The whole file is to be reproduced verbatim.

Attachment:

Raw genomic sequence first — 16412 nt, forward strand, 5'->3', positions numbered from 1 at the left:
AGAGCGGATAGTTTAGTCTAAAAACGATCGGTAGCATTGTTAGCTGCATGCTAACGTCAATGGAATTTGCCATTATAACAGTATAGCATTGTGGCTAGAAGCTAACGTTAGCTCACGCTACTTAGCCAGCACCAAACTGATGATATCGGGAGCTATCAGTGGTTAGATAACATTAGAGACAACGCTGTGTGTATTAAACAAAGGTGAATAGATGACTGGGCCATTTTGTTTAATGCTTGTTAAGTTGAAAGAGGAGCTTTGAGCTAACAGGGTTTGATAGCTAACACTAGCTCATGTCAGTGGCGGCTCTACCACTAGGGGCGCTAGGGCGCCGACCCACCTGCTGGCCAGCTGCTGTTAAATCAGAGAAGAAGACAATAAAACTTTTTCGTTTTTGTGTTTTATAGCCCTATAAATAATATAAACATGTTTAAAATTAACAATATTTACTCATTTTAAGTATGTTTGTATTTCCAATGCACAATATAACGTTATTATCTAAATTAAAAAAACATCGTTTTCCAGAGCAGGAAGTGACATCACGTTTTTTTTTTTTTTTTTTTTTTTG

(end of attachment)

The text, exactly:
Raw genomic sequence first — 16412 nt, forward strand, 5'->3', positions numbered from 1 at the left:
AGAGCGGATAGTTTAGTCTAAAAACGATCGGTAGCATTGTTAGCTGCATGCTAACGTCAATGGAATTTGCCATTATAACAGTATAGCATTGTGGCTAGAAGCTAACGTTAGCTCACGCTACTTAGCCAGCACCAAACTGATGATATCGGGAGCTATCAGTGGTTAGATAACATTAGAGACAACGCTGTGTGTATTAAACAAAGGTGAATAGATGACTGGGCCATTTTGTTTAATGCTTGTTAAGTTGAAAGAGGAGCTTTGAGCTAACAGGGTTTGATAGCTAACACTAGCTCATGTCAGTGGCGGCTCTACCACTAGGGGCGCTAGGGCGCCGACCCACCTGCTGGCCAGCTGCTGTTAAATCAGAGAAGAAGACAATAAAACTTTTTCGTTTTTGTGTTTTATAGCCCTATAAATAATATAAACATGTTTAAAATTAACAATATTTACTCATTTTAAGTATGTTTGTATTTCCAATGCACAATATAACGTTATTATCTAAATTAAAAAAACATCGTTTTCCAGAGCAGGAAGTGACATCACGTTTTTTTTTTTTTTTTTTTTTTTG